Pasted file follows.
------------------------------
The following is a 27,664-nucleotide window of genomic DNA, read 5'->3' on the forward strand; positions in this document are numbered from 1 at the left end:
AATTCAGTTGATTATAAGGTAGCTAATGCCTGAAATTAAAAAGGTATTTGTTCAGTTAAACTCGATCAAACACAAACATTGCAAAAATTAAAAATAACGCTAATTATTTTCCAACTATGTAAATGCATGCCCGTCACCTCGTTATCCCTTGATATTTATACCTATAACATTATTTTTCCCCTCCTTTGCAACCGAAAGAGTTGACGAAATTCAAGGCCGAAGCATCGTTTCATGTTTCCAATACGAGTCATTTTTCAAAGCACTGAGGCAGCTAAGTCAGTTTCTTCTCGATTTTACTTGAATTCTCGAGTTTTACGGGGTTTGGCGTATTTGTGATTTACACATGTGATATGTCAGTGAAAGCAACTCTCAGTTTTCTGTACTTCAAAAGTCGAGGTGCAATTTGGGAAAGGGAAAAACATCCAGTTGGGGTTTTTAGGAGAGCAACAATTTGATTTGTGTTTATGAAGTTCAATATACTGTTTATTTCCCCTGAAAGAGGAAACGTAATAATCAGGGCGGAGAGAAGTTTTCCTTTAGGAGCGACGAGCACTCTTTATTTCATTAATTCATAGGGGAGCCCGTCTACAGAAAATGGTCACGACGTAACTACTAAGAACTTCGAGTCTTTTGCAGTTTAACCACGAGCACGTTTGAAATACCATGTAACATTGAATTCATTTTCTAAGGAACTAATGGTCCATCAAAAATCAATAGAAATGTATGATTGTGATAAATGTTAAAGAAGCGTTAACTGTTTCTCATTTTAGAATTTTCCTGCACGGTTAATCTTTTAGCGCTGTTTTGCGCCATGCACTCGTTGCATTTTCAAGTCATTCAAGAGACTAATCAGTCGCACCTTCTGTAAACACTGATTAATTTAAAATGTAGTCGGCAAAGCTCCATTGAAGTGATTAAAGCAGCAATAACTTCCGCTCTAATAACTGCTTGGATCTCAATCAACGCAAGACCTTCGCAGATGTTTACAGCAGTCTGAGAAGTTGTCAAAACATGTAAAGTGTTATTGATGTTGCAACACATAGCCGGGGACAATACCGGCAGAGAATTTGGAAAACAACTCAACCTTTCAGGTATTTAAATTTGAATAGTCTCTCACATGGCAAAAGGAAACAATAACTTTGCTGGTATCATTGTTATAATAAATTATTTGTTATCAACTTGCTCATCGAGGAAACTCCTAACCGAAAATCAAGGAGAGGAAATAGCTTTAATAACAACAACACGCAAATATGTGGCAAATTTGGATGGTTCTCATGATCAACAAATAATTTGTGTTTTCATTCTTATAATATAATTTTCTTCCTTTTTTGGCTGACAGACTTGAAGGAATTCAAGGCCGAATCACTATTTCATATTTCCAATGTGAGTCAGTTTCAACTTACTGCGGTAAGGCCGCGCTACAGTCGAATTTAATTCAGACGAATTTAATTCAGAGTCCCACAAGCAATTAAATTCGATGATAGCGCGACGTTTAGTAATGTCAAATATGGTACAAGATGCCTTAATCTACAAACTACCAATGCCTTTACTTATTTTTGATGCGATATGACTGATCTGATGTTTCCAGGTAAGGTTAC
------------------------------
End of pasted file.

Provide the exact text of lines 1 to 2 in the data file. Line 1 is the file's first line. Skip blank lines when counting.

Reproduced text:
The following is a 27,664-nucleotide window of genomic DNA, read 5'->3' on the forward strand; positions in this document are numbered from 1 at the left end:
AATTCAGTTGATTATAAGGTAGCTAATGCCTGAAATTAAAAAGGTATTTGTTCAGTTAAACTCGATCAAACACAAACATTGCAAAAATTAAAAATAACGCTAATTATTTTCCAACTATGTAAATGCATGCCCGTCACCTCGTTATCCCTTGATATTTATACCTATAACATTATTTTTCCCCTCCTTTGCAACCGAAAGAGTTGACGAAATTCAAGGCCGAAGCATCGTTTCATGTTTCCAATACGAGTCATTTTTCAAAGCACTGAGGCAGCTAAGTCAGTTTCTTCTCGATTTTACTTGAATTCTCGAGTTTTACGGGGTTTGGCGTATTTGTGATTTACACATGTGATATGTCAGTGAAAGCAACTCTCAGTTTTCTGTACTTCAAAAGTCGAGGTGCAATTTGGGAAAGGGAAAAACATCCAGTTGGGGTTTTTAGGAGAGCAACAATTTGATTTGTGTTTATGAAGTTCAATATACTGTTTATTTCCCCTGAAAGAGGAAACGTAATAATCAGGGCGGAGAGAAGTTTTCCTTTAGGAGCGACGAGCACTCTTTATTTCATTAATTCATAGGGGAGCCCGTCTACAGAAAATGGTCACGACGTAACTACTAAGAACTTCGAGTCTTTTGCAGTTTAACCACGAGCACGTTTGAAATACCATGTAACATTGAATTCATTTTCTAAGGAACTAATGGTCCATCAAAAATCAATAGAAATGTATGATTGTGATAAATGTTAAAGAAGCGTTAACTGTTTCTCATTTTAGAATTTTCCTGCACGGTTAATCTTTTAGCGCTGTTTTGCGCCATGCACTCGTTGCATTTTCAAGTCATTCAAGAGACTAATCAGTCGCACCTTCTGTAAACACTGATTAATTTAAAATGTAGTCGGCAAAGCTCCATTGAAGTGATTAAAGCAGCAATAACTTCCGCTCTAATAACTGCTTGGATCTCAATCAACGCAAGACCTTCGCAGATGTTTACAGCAGTCTGAGAAGTTGTCAAAACATGTAAAGTGTTATTGATGTTGCAACACATAGCCGGGGACAATACCGGCAGAGAATTTGGAAAACAACTCAACCTTTCAGGTATTTAAATTTGAATAGTCTCTCACATGGCAAAAGGAAACAATAACTTTGCTGGTATCATTGTTATAATAAATTATTTGTTATCAACTTGCTCATCGAGGAAACTCCTAACCGAAAATCAAGGAGAGGAAATAGCTTTAATAACAACAACACGCAAATATGTGGCAAATTTGGATGGTTCTCATGATCAACAAATAATTTGTGTTTTCATTCTTATAATATAATTTTCTTCCTTTTTTGGCTGACAGACTTGAAGGAATTCAAGGCCGAATCACTATTTCATATTTCCAATGTGAGTCAGTTTCAACTTACTGCGGTAAGGCCGCGCTACAGTCGAATTTAATTCAGACGAATTTAATTCAGAGTCCCACAAGCAATTAAATTCGATGATAGCGCGACGTTTAGTAATGTCAAATATGGTACAAGATGCCTTAATCTACAAACTACCAATGCCTTTACTTATTTTTGATGCGATATGACTGATCTGATGTTTCCAGGTAAGGTTAC